There's a "show videos in HTML video tag" (words to that effect) option in the Channel9 profile page, so I assume it'll bypass the Silverlight player.
Dude, check out Aaron Skonnard's webcasts. They're very good quality and at a nice pace. CH9 of course...
(maybe Jon can quickly look at the link and let us know if anything's changed since Aaron posted these videos).
N2Cheval has raised something I've been thinking about for a while. The pace of change in both technologies, patterns and philosophies and the dogmatism behind each is reaching a critical mass where I cannot keep up.
Generally I get one project out of a technology before it is superceded. Learning a technology is so hard. The reading involved to glean a few vital nuggets of information is a massive burden and discovering the known issues inherent in every technology is incredibly frustrating; it rinses the joy out of programming.
To vocalise these concerns seems taboo. The other day, I announced on Twitter that I didn't have time to use Unit Tests, especially since they didn't work right out of the box in VS (no time to troubleshoot, one thing too much on my plate). I was shot down by some random sitting on a Twitter search who told me that there was something wrong with the why I work if I wasn't testing. He doesn't know me or the pressures I'm under.
Where are these fundamentalists that are pervading programming coming from? Is it because of the evangelism movement? Does is steep too much expectation from ourselves and others?
N2Cheval, if you don't want to use Prism, don't use it. I won't judge you.
Thanks for listening, Luke.
Does Chess work with VS 2010 Ultimate??
Jul 19, 2010 at 5:55 AM
A few things Scott has said have roused my attention and are linked;
In the UK we don't make anything, instead we have fostered an environment for investment banks and the companies that service banking. If you want to earn good money and be involved in mentally demanding projects, there's only one serious option*. I don't know a bank that doesn't block social networking sites, or doesn't enforce suits.
Employment/Recruitment and Blogs
In my experience, the banks don't spend much time looking at CVs to look at a blog. In a recent interview with a "billy big potatoes" WPF-on-the-tradefloor consultancy, they complained about candidates that don't research stuff mentioned in interview, and yet when asked, they interviewers hadn't checked my blog and even asked questions that they only knew the answer to because I had highlighted it on MSDN in the comments section.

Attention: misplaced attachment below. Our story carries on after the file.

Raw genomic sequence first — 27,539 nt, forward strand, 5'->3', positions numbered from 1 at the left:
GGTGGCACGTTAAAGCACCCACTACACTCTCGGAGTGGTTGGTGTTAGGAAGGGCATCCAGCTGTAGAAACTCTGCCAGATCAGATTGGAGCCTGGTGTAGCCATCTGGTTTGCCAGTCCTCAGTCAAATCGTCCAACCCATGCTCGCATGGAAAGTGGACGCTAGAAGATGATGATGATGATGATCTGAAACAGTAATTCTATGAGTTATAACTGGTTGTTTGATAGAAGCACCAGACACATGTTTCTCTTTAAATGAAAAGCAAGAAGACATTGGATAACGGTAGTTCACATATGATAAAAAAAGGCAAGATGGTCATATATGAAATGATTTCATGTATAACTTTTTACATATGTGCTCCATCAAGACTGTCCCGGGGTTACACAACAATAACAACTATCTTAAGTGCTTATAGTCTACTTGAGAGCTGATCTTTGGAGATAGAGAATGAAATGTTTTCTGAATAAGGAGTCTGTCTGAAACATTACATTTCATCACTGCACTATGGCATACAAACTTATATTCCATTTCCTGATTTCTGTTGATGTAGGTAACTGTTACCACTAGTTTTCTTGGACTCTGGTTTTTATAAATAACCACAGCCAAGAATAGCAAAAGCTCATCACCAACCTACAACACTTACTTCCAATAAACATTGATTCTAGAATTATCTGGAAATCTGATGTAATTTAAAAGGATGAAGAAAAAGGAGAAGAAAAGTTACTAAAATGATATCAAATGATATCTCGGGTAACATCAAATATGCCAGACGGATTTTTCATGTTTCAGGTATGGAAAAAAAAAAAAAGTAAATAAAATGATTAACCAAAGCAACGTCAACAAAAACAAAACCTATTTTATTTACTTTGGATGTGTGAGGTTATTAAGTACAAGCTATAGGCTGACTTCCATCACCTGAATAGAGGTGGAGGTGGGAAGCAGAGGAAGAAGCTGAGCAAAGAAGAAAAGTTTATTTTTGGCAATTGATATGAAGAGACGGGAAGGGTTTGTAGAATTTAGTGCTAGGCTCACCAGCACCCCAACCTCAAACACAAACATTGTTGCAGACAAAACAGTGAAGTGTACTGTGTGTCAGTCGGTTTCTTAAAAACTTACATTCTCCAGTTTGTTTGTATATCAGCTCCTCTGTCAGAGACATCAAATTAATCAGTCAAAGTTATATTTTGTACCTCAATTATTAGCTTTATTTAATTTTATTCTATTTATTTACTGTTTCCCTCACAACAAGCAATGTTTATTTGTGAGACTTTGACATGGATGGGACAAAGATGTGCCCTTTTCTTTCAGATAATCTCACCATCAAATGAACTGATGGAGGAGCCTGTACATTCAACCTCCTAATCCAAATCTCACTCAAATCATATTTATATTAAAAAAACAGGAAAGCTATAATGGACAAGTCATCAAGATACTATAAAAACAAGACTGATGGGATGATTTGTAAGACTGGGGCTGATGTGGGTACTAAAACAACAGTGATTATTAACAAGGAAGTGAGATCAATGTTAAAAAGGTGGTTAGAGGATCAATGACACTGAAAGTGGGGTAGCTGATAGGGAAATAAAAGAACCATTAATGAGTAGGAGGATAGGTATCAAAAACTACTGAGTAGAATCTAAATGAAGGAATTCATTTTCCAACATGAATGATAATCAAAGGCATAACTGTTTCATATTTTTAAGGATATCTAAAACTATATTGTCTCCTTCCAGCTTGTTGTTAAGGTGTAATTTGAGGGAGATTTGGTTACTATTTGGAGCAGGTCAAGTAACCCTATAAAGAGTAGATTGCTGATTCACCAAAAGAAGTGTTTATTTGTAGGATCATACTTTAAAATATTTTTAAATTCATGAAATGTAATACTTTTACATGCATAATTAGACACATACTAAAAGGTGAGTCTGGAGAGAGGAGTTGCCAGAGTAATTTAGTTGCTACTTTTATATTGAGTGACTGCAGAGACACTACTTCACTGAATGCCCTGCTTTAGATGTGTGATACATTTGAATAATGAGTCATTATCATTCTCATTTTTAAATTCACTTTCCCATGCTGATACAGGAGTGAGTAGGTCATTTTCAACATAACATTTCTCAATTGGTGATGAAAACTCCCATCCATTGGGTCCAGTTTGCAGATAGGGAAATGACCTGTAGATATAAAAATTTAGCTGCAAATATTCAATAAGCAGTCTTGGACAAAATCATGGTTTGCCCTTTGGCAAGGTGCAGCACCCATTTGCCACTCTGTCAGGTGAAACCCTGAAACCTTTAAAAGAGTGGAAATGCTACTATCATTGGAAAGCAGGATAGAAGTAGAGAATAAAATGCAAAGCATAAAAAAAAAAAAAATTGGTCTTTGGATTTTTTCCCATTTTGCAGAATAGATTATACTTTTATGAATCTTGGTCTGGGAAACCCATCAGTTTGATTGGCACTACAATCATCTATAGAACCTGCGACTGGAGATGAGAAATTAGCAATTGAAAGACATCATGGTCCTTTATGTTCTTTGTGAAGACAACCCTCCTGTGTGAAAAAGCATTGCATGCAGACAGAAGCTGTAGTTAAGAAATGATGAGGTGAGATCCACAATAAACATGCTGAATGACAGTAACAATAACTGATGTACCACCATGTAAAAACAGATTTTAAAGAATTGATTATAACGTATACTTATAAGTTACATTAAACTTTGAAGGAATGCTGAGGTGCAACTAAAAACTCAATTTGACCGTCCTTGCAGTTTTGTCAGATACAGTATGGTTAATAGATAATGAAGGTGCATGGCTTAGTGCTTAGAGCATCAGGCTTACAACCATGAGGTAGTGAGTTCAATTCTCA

Even more importantly, recruitment consultants strip out real names and blog information from our resumés!! The situation is ridiculous and is negative for everyone involved.
Lastly, I'm amazed how little there is in the comments sections on MSDN. I make a point of going back to the article and adding something to help prevent other humans feeling the excruciating frustration that I went though to make something work. We blog about x and get answers on Stackoverflow to y but why aren't we getting that information put on the documentation? The facility is right there. I think its because MS don't push the rewards system enough and so there's no glory in it.
(Scott: great talk as always, keep the humour coming)
*the UK has a big bio-chem and medical base in Cambridge but they tend to draw from their own universities. Maybe we have formula one automotive engineering or Rolls Royce in Derby but in terms of job abundance, the City of London is the only reasonable go to. (Discuss).
Just extrapolating this, forgive me, but stills from video > Photosynth > point cloud > 3D mesh > automatons with cheap camera eyes > robots that understand their spacial environment in great detail > autopiloted vehicles > world domination.
Seriously, and a little digressively, this and the other work in 3D interpretation of a scene has huge potential in remote control systems and orientation of automated devices. Does NASA have this kind of technology in the Mars rover?
My feedback for the Phone7 product team is: refine, refine, refine. I noticed that touch drags were slightly jumpy and sometimes the gestures were 'missed'. This product has huge potential but it must not suffer a death from a thousand cuts. Perfectionism and obsessing over details is what made the iPhone.